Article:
**Tags:** rsa

Rating:

As this challenge name implies, the problem comes from reversing the typical

challenge of RSA. This time, rather than starting with a modulus and trying to

discover the private exponent, we are given the private exponent, and trying to

find the modulus.

As a reminder, once we find $N$, we can simply evaluate $c^d \mod N$ to

determine the final message.

First, we know that the relationship between $e$ and $d$ is that $ed \equiv 1

\mod \phi(N)$. Translating this to plain algebra, this means $ed - 1 = k\phi(N)$

for some positive integer $k$. This tells us that $ed - 1$ must divide

$\phi(N)$.

We use an [external factoring service] to factor $ed - 1$. Using the

`gen_prime` method given to us, we are able to validate that our factorization

ended up being what was expected: exactly 16 64-bit primes, and a handful of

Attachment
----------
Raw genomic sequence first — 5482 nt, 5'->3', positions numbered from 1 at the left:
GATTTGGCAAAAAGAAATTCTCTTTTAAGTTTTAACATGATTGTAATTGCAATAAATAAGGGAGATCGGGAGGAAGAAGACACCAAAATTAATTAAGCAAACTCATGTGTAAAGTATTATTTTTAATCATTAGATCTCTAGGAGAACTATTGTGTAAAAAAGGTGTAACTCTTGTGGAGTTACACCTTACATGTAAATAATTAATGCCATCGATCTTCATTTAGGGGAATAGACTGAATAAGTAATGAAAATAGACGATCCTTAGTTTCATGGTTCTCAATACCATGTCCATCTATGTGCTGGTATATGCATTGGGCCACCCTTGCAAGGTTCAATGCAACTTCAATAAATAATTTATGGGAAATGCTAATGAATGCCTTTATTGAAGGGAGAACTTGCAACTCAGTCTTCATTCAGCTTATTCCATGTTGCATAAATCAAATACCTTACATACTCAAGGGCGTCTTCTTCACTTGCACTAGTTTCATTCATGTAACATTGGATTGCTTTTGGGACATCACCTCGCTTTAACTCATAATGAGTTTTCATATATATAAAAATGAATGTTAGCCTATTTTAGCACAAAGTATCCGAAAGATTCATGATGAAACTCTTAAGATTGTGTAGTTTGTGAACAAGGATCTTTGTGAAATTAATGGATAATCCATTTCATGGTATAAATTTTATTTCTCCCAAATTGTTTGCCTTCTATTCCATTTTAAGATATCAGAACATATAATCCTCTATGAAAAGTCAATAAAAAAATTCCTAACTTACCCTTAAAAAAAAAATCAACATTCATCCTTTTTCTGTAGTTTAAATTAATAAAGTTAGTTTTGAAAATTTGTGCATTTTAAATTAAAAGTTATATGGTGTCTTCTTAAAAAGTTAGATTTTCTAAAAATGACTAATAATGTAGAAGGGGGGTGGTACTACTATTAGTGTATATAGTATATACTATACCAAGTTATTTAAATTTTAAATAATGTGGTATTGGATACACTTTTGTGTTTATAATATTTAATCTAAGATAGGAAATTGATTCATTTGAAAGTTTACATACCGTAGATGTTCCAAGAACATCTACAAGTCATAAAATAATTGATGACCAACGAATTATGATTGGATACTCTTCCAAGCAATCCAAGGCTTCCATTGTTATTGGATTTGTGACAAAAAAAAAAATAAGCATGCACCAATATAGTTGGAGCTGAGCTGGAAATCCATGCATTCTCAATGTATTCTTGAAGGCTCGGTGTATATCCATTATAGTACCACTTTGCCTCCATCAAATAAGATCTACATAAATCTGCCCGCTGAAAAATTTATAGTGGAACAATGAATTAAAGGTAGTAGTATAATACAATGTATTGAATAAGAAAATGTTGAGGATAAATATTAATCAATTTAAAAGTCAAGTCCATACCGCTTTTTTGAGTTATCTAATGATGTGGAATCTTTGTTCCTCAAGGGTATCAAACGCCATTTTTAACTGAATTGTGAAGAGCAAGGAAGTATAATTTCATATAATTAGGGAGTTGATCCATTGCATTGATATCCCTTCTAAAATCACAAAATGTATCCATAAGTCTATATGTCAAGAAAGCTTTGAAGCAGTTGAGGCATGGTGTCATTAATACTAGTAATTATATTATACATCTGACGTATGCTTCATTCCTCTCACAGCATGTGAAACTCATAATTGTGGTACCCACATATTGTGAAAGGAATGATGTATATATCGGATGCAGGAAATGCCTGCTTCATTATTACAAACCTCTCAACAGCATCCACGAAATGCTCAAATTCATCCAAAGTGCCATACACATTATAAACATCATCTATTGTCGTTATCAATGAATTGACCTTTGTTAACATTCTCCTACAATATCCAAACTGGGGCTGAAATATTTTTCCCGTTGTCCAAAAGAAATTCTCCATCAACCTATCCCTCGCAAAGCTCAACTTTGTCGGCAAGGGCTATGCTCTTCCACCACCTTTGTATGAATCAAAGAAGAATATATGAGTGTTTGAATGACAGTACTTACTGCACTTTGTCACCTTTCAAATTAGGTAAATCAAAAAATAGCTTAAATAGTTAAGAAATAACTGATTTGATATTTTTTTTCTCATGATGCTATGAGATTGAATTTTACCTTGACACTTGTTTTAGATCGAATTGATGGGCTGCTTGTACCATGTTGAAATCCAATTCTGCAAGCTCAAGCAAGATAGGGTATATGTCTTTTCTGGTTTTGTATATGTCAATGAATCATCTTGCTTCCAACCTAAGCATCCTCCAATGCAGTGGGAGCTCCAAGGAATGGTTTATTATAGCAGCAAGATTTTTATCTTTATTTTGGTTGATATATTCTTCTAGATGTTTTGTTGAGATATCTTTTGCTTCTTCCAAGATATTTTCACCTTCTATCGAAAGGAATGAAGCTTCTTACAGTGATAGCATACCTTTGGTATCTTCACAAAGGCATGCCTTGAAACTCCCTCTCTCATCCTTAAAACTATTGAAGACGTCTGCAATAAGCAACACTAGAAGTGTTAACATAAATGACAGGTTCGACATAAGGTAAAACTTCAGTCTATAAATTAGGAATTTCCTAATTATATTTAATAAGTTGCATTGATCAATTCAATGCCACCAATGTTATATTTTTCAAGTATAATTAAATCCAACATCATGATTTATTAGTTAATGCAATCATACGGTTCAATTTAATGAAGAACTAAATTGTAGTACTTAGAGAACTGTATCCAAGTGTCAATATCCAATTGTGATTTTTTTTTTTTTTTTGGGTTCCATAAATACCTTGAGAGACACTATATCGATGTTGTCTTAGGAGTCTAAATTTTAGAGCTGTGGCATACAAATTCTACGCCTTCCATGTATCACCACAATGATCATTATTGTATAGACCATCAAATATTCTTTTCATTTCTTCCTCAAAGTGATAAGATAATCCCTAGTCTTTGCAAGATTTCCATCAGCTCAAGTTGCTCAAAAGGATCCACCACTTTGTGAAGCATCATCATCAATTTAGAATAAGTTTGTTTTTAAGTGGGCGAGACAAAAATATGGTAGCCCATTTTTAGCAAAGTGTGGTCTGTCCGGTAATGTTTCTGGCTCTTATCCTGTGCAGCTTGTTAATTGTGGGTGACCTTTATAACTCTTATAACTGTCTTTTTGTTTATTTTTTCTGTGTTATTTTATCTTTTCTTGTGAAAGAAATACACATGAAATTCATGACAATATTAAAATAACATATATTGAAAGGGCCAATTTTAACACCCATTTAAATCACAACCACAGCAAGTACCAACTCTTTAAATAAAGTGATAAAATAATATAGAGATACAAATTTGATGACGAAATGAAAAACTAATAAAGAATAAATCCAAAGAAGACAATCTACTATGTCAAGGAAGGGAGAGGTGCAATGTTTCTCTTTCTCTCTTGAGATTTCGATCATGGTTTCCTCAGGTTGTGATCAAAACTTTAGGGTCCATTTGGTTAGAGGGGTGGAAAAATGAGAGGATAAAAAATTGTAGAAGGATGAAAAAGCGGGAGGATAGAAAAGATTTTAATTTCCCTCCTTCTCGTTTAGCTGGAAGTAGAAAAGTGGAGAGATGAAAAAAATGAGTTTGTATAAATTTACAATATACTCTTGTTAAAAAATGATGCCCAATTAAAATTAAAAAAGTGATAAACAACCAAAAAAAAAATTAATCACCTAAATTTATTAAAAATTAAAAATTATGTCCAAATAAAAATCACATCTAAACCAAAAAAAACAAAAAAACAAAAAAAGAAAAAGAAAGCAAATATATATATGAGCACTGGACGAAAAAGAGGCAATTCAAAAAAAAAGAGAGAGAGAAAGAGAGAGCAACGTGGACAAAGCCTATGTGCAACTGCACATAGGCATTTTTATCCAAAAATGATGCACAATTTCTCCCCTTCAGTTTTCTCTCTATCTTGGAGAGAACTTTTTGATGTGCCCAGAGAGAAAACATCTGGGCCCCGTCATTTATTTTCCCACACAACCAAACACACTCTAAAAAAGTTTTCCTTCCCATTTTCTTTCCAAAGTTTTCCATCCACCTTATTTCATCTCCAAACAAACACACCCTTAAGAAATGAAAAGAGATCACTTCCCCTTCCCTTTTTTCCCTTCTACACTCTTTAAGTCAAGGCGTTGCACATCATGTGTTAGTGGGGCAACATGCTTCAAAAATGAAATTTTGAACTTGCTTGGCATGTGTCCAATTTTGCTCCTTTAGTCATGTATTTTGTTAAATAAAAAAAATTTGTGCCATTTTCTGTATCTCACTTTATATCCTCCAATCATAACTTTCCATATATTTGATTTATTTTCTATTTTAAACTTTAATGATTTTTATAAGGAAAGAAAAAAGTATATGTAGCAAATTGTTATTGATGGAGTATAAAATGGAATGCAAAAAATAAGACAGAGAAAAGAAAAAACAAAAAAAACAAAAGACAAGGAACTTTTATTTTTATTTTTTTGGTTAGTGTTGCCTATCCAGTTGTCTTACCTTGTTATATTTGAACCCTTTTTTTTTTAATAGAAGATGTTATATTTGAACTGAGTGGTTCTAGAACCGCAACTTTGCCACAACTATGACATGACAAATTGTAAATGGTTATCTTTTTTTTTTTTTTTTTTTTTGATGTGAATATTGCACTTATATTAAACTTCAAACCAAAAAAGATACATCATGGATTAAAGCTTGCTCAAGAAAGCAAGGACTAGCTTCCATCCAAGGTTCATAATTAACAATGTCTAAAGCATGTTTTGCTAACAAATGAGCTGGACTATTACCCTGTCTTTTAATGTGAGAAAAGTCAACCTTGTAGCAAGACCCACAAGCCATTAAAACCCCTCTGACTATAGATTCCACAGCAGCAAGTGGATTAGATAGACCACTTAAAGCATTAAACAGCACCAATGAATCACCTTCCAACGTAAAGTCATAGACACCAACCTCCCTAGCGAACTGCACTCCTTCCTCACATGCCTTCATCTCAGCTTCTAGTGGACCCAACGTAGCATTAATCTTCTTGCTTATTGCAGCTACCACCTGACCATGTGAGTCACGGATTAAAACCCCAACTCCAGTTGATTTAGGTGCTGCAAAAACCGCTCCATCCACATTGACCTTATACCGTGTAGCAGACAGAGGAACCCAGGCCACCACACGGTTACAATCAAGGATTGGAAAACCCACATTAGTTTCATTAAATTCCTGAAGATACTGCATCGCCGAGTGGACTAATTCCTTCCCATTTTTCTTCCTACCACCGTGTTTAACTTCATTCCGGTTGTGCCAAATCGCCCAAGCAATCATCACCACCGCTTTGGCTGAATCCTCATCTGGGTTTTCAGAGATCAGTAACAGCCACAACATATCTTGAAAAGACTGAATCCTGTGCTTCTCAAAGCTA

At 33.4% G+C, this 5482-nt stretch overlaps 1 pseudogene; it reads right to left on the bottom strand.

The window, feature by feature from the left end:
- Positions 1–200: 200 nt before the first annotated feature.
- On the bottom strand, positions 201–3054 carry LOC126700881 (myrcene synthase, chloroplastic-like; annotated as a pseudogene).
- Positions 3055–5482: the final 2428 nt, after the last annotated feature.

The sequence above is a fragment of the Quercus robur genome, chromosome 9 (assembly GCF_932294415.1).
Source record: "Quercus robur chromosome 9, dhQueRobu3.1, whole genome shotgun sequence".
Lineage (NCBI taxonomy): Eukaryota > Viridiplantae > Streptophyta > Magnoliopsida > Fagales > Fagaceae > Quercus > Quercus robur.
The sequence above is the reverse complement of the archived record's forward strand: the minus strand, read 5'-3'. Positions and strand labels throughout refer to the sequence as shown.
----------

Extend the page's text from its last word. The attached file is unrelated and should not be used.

smaller primes. The only thing left is organizing the 16 primes into two groups

of 8.

[external factoring service]: https://www.alpertron.com.ar/ECM.HTM

Trusty old combinatorics tells us ${16 \choose 8} = 12870$, which is easily

iterable within a matter of seconds. After picking 8 primes, we simply run

through the same process as `gen_prime` in order to generate our $p$ and $q$:

```python

for perm in tqdm(perms):

perm = set(list(perm))

p = prod(perm)

q = prod(bigprimes - perm)

for i in range(7):

if isPrime(p + 1): break

p *= small_primes[i]

for i in range(7):

if isPrime(q + 1): break

q *= small_primes[i]

p = p + 1

q = q + 1

```

All that's left is to run $c^d \mod N$ and find strings that begin with

`uiuctf{` to determine which of these organizations of prime factors is the

correct one.

[solve script](https://git.sr.ht/~mzhang/uiuctf-2022/tree/master/item/crypto/asr/solve2.py)

Original writeup (https://mzhang.io/posts/2022-08-01-uiuctf-2022-writeups/#crypto-asr---85-points).